ADVANCED REVIEW: ‘The First Sister’

Reading Time: 5 minutes

The First Sister Cover

The First Sister is the first book in a planned science fiction trilogy by Linden A. Lewis, published by Skybound Books and Gallery Books. Far in the future, the Gaens and the Icarii are at war. The Gaens hold dominion over Earth and Mars, their government intertwined with the religious order of the Sisterhood. The Icarii are confined to Mercury and Venus with their superior technology and high reliance on gene editing.

The First Sister follows three first-person perspectives in the aftermath of a major battle and a potential turning point in the war. First Sister serves on a captured Icarii spaceship in the same manner as every Sister. She is a representative of the Goddess and the Mother whose duty is to take confessions and yield to the sexual whims of the soldiers on board. However, if she can capture the favor of the ship’s new captain, Saito Ren, she will be exempt from sex with the crew and belong only to the captain. First Sister is commanded by the Sisterhood to spy on the new captain and report any treachery but has to navigate avoiding being labeled, or becoming, a traitor herself.

Lito val Lucius is an Icarii Rapier whose Dagger Hiro has gone missing and is accused of betraying the Icarii. His new neural implant-connected partner Ofiera is a superior officer, and when given the order to find and kill Hiro, Lito has to choose between duty and love. Meanwhile, Hiro, the third first-person perspective, is uniquely written through audio messages they are left for Lito in the time between their separation and Lito’s new mission. Lito’s sister Luce delivers the messages to Lito just before he takes off on his mission and the reader reads their transcripts as short chapters between First Sister and Lito’s chapters.

The world and lore of The Fist Sister are captivating. The two empires have distinct personalities and aspects that make them interesting. The Sisterhood is as concerning and cult-like as can be while the gene editing, neural implants, and advanced technology of the Icarii creates an equally concerning moral morass. The rampant gene editing of the Icarii long ago led to the evolution of an entire subspecies of humans, the Asters, who were originally edited to be ideal spacefarers, but now live in the asteroid belt and are subjugated and reviled, especially on Mercury and Venus.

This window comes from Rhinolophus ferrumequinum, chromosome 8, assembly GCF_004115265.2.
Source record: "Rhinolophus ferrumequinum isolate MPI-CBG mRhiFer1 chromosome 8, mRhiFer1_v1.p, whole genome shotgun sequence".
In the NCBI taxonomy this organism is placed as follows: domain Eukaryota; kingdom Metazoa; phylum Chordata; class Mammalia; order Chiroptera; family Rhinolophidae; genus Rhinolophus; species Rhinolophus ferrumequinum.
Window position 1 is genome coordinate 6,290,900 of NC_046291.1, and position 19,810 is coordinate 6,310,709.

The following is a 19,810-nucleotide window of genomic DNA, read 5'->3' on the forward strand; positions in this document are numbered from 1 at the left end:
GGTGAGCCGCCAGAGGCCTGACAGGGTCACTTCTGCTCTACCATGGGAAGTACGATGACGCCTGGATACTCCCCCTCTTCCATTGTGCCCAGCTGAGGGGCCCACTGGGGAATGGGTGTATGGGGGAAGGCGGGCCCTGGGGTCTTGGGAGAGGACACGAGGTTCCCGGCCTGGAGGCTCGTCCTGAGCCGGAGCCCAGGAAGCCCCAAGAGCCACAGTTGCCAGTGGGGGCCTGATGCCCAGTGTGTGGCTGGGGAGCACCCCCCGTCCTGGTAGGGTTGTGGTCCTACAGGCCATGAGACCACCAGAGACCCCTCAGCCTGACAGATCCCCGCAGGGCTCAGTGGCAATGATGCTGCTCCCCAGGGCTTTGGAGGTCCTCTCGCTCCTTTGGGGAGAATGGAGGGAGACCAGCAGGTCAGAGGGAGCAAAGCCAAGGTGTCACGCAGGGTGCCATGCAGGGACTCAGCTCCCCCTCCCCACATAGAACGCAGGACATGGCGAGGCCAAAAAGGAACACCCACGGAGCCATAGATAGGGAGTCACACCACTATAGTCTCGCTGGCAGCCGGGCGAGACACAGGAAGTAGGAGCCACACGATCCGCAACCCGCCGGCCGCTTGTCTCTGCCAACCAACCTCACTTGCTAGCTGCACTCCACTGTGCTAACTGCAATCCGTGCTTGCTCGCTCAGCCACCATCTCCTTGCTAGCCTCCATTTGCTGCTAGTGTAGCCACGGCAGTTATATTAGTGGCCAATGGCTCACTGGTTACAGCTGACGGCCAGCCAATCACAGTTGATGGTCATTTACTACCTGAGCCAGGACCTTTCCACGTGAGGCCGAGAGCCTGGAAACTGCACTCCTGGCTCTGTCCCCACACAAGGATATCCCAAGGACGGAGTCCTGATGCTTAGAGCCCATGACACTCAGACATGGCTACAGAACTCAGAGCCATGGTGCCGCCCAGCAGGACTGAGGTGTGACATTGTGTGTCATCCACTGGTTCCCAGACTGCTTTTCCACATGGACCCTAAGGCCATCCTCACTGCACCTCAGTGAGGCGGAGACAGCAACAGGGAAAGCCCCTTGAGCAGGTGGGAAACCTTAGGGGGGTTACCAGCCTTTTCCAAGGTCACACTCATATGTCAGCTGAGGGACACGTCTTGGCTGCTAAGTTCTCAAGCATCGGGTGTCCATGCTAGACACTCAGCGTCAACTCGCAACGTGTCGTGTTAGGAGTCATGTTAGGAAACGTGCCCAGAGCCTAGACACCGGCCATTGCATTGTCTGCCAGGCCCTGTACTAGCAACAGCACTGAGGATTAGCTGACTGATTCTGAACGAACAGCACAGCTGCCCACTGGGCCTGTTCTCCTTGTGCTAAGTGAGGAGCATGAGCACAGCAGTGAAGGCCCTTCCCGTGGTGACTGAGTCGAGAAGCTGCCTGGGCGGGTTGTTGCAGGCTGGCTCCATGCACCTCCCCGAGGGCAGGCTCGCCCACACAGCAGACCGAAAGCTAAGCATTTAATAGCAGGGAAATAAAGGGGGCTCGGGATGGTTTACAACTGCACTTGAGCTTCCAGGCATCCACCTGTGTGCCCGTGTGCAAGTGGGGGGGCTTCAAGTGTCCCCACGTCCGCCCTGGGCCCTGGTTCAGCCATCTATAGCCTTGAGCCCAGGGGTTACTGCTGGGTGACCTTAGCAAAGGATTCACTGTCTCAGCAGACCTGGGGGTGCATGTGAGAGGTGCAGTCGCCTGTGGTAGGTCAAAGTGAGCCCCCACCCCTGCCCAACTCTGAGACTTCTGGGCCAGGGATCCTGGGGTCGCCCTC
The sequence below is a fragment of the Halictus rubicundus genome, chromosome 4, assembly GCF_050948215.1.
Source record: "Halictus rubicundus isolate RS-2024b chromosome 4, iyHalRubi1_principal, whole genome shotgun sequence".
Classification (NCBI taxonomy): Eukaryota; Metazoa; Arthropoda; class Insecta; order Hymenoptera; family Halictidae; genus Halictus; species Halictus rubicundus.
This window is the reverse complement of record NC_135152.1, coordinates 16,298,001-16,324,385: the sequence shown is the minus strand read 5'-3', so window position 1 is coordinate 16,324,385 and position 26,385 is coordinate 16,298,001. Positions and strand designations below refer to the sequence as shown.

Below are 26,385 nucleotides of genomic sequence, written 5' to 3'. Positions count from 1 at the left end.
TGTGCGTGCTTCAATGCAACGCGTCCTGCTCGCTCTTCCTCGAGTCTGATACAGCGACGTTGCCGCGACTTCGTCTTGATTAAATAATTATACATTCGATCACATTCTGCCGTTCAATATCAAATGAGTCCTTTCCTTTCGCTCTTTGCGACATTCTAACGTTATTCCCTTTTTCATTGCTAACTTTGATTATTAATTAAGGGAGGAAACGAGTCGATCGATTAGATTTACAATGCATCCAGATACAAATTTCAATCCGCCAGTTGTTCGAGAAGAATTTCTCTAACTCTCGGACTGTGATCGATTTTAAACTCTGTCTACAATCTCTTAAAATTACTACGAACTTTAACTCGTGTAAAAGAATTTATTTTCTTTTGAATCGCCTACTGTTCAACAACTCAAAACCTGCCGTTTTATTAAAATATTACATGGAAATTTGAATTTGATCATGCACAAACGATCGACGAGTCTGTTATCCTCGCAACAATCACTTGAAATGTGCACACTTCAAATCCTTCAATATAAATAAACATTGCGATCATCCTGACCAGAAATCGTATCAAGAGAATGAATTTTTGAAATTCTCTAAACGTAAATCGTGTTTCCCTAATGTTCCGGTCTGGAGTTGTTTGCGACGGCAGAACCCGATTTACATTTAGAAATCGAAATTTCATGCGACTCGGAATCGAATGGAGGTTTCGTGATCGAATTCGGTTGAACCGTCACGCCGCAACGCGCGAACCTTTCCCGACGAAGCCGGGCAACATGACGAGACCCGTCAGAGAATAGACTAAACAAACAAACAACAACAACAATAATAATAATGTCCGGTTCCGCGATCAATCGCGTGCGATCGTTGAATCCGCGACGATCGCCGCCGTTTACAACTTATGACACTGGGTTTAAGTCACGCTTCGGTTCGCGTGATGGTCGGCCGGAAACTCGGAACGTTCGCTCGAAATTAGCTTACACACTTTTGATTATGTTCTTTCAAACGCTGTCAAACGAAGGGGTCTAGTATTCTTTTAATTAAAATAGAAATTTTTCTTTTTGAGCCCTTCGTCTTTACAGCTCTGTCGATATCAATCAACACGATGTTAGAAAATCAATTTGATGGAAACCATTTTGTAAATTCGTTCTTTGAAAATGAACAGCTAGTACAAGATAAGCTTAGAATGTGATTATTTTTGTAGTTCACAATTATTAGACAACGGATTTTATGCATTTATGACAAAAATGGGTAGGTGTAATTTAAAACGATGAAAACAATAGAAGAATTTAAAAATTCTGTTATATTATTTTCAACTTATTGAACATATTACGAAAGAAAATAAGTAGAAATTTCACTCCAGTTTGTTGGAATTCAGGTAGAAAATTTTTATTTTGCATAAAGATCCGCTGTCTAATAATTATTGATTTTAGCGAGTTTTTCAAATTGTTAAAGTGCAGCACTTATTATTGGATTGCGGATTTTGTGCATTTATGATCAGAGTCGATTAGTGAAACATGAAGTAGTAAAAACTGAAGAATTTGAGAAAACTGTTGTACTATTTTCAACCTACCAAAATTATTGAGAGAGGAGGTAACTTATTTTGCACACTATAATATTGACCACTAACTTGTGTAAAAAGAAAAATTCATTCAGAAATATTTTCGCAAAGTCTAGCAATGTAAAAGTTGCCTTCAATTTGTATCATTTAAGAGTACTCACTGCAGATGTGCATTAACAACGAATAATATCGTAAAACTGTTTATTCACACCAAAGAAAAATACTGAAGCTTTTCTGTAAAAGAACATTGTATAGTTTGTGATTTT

The oppression of the Asters is particularly interesting because it illustrates most bluntly in The First Sister that no matter how far humanity progresses they are still ultimately fated to bigotry. There are at least two Icarii races that survive more or less as we know them today: Latinx and Asian (split between Japanese and Chinese). There may be other races or cultures that survive as well, but these two are made evident through the names of characters, the languages they speak, and the explicit discussion about culture that occurs throughout the book. While racism may not take the same shape as it does in our world, it clearly belies the world of The First Sister. There are also hints of a solar system-wide problem with artificial intelligence that revolted against their human makers and have since barricaded humanity within the confounds of the four inner planets.

The irony of an advanced civilization that has seemingly mastered the resistance of cultures without forced assimilation subjugating the Asters is just a portion of The First Sister‘s overarching themes. Ultimately, what binds the three first-person perspective characters’ journies together is the dissolution of blind faith. Blind faith in religion, government, family, or even oneself are proven over and over in The First Sister to be deadly traps that feed into the eternal war machine and the self-serving factions on both sides. These lessons are driven home in numerous and increasingly unexpected ways while never leaving the reader feeling like they can’t trust anybody at all. Clearly there can be a difference between blind faith and earned trust and the latter is well-rewarded.